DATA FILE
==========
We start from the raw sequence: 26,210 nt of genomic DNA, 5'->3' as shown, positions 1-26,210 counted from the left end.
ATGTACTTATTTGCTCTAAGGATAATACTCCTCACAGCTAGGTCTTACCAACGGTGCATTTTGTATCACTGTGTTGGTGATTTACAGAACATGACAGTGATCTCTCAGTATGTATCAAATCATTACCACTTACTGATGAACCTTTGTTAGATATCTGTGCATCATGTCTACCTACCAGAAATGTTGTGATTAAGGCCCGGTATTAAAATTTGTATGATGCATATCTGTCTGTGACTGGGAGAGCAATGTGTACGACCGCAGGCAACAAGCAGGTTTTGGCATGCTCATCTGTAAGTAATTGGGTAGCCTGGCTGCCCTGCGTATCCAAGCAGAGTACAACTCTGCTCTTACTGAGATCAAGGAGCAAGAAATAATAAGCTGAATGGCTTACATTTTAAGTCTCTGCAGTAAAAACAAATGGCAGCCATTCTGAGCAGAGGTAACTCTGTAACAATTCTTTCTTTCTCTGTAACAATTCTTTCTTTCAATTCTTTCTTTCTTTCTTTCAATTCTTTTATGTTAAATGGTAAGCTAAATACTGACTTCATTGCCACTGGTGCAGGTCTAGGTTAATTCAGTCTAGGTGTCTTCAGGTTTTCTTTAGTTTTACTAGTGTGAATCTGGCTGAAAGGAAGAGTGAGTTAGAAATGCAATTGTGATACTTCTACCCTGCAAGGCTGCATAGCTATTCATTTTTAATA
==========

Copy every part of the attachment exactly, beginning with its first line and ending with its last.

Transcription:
We start from the raw sequence: 26,210 nt of genomic DNA, 5'->3' as shown, positions 1-26,210 counted from the left end.
ATGTACTTATTTGCTCTAAGGATAATACTCCTCACAGCTAGGTCTTACCAACGGTGCATTTTGTATCACTGTGTTGGTGATTTACAGAACATGACAGTGATCTCTCAGTATGTATCAAATCATTACCACTTACTGATGAACCTTTGTTAGATATCTGTGCATCATGTCTACCTACCAGAAATGTTGTGATTAAGGCCCGGTATTAAAATTTGTATGATGCATATCTGTCTGTGACTGGGAGAGCAATGTGTACGACCGCAGGCAACAAGCAGGTTTTGGCATGCTCATCTGTAAGTAATTGGGTAGCCTGGCTGCCCTGCGTATCCAAGCAGAGTACAACTCTGCTCTTACTGAGATCAAGGAGCAAGAAATAATAAGCTGAATGGCTTACATTTTAAGTCTCTGCAGTAAAAACAAATGGCAGCCATTCTGAGCAGAGGTAACTCTGTAACAATTCTTTCTTTCTCTGTAACAATTCTTTCTTTCAATTCTTTCTTTCTTTCTTTCAATTCTTTTATGTTAAATGGTAAGCTAAATACTGACTTCATTGCCACTGGTGCAGGTCTAGGTTAATTCAGTCTAGGTGTCTTCAGGTTTTCTTTAGTTTTACTAGTGTGAATCTGGCTGAAAGGAAGAGTGAGTTAGAAATGCAATTGTGATACTTCTACCCTGCAAGGCTGCATAGCTATTCATTTTTAATA